BusinessColumnistsOp-EdOpinionWilliam Reed

BUSINESS EXCHANGE: GOP’s Mixed Messages to Blacks

The cognitive dissonance of the Republican Party is something to behold. As the Republican National Committee chairman courts Blacks, his staff continues to find ways to alienate them. As national party Chairman Reince Priebus was reaching out to Black Americans at the National Urban League and the National Association of Black Journalists, the Republican National Committee communications’ staff was giving Black and brown media executives the boot.

Priebus seems well-intended regarding getting more Blacks on the Grand Old Party’s rolls. In an autopsy Priebus commissioned after Mitt Romney lost the 2012 presidential election, the message the party received was that it desperately needed to build relations with minority voters and be more responsive to the concerns of Latino, Asian and Black communities. The Republican Party’s boss is trying to follow that script, but people in his employ are moving in the opposite direction.

Priebus was recently in central Florida to meet with leaders and talk about growing the party. RNC reports herald that Priebus held a roundtable discussion with the 20/20 Leaders of America group of African-American community leaders and elected officials, to which Priebus said “What we’re trying to do with the Republican Party is grow and listen and learn.”

Nobody doubts Priebus’ earnest efforts toward the party “establishing a presence in African-American communities and at Black organizations.” But, at the same time, Priebus was wooing Blacks in central Florida, back in Washington, D.C., RNC staff executives were telling leaders of the nations’ Black and brown publications to “get lost.” The Black press, aka National Newspaper Publishers Association, and the National Association of Hispanic Publishers have a National Advertising Task Force to tap into the $11.4 billion that will be spent on the 2016 elections.

The Republicans have been on the defensive regarding Blacks for so long, they can’t even fathom offensive messaging to us. What Priebus needs to do is take the message of freedom and economic opportunity to communities that rarely receive Republican visitations. Why is it that you never see Republicans aligning with Blacks on issues? It’s because the people charged to do the party’s messaging evidently don’t see it as worthwhile to invest in mediums that service Blacks.

When in comes to Republicans making inroads with Blacks, it’s sad, but if you don’t know, you just don’t know. Too many African-American voters have the habit of supporting Democrats without hearing anyone making a case to the contrary. Black voters’ contempt for the Republican Party runs deep. Most perceive Republicans as supporters of policies that hurt Black Americans – without any rebuke.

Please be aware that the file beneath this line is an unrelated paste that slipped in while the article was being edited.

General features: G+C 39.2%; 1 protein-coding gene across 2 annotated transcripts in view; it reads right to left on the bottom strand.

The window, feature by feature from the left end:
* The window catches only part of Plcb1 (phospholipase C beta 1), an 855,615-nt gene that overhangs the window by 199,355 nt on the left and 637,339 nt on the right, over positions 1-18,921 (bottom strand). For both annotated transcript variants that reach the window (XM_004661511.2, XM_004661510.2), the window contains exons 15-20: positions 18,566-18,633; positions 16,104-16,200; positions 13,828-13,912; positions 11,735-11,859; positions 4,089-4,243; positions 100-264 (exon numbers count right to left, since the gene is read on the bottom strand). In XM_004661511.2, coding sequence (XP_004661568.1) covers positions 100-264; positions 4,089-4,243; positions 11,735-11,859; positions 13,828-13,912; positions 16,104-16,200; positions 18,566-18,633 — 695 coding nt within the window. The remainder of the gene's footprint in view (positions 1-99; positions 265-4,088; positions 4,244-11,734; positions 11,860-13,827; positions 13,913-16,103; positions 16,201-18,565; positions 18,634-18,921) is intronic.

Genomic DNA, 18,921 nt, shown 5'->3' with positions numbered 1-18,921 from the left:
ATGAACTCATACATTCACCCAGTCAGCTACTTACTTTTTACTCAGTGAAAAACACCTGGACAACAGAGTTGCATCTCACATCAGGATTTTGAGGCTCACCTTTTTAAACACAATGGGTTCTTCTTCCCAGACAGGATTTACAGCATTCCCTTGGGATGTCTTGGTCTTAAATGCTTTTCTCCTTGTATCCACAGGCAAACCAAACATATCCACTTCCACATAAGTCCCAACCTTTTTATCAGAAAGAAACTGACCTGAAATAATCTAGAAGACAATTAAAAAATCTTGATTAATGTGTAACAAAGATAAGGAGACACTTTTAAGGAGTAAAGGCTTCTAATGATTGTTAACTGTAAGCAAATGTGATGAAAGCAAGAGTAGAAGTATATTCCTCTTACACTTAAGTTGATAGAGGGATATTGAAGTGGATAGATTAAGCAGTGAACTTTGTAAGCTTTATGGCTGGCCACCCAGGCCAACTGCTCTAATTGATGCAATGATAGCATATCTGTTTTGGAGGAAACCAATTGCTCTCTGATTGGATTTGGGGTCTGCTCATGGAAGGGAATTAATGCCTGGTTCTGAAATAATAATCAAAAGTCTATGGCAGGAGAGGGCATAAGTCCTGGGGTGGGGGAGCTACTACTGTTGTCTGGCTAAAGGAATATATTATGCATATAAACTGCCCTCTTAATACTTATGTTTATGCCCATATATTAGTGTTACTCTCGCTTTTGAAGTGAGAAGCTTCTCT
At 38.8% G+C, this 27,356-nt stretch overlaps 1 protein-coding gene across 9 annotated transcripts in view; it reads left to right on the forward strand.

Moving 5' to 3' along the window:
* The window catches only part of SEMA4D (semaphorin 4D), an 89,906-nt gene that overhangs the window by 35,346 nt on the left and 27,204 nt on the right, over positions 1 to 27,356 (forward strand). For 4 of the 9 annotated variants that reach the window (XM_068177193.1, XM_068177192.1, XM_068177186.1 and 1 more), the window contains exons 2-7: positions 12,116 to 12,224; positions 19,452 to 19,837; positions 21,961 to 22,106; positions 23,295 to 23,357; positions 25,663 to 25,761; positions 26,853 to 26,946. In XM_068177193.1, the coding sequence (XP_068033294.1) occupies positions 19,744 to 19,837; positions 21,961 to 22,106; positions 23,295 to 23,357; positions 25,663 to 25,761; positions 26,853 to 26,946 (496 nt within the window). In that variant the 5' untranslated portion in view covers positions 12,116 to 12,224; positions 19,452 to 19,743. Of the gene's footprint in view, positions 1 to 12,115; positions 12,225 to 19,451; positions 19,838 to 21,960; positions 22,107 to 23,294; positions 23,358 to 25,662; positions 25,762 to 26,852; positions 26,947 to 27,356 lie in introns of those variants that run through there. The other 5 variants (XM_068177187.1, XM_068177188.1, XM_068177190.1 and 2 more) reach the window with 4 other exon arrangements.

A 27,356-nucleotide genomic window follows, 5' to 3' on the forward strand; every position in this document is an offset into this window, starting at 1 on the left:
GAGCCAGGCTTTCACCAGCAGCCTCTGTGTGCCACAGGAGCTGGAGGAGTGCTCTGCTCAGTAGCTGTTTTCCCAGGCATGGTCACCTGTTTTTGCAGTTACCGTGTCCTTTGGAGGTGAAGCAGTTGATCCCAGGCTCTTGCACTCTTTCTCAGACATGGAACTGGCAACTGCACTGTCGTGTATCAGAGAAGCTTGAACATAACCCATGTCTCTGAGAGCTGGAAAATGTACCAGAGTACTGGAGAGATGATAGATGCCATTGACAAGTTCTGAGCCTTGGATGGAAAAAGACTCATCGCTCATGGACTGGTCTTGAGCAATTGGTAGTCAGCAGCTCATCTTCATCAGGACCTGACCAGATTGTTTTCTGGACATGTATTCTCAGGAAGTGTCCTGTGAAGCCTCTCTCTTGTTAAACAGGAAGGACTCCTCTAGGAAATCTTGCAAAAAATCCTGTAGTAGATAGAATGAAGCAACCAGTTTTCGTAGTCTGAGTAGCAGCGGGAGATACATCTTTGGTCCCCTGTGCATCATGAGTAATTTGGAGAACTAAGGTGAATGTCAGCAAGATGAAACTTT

Sean M. Spicer is an example of the “old boy” thinking that hampers the RNC Black outreach. Spicer has served as RNC communications director since 2011, with a deep resume in Republican politics and ideology. He coordinates with broadcast networks and conservative media partners and serves as a liaison to the RNC staff on messaging opportunities and media strategy. Despite being in the national capital area for decades, Spicer evidently doesn’t recognize the Murphy and Rolark names or the entrée that they could provide to Black enclaves along the Washington-Baltimore corridor.

Because neither the Washington Afro nor The Informer means much to Spicer, people in charge of running the RNC will continue not knowing where to find Blacks. On the other hand, Black voters have socially and politically marginalized themselves with their unquestioning loyalty to the Democrat party. To people like Spicer, it’s a waste of valuable time and resources trying to convince Blacks to vote Republican when they seem overly content with the fact that their needs, voices and concerns are ignored and/or minimized.

Republicans need to do a better job connecting with Blacks. Instead of “photo ops” with civil rights leaders, Priebus should be increasing more Blacks’ awareness of the upside offered by conservative solutions to our concerns. Careful messaging through proper mediums is essential to the Republican Party’s survival. The Republicans could use Black newspapers and media for state-of-the-art political messaging to illustrate ways that it is champion of those earnestly seeking to climb life’s economic ladder.

William Reed is publisher of “Who’s Who in Black Corporate America” and is available for projects via Busxchng@his.com.

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William Reed

William Reed is President and Chief Executive Officer of Black Press International. He has been a Media Entrepreneur for over two decades. A well-trained marketing and communications professional, Reed has a national reputation for his expert writing, speaking, organizational, research, management and motivation abilities, along with strong managerial, presentation and sales skills.

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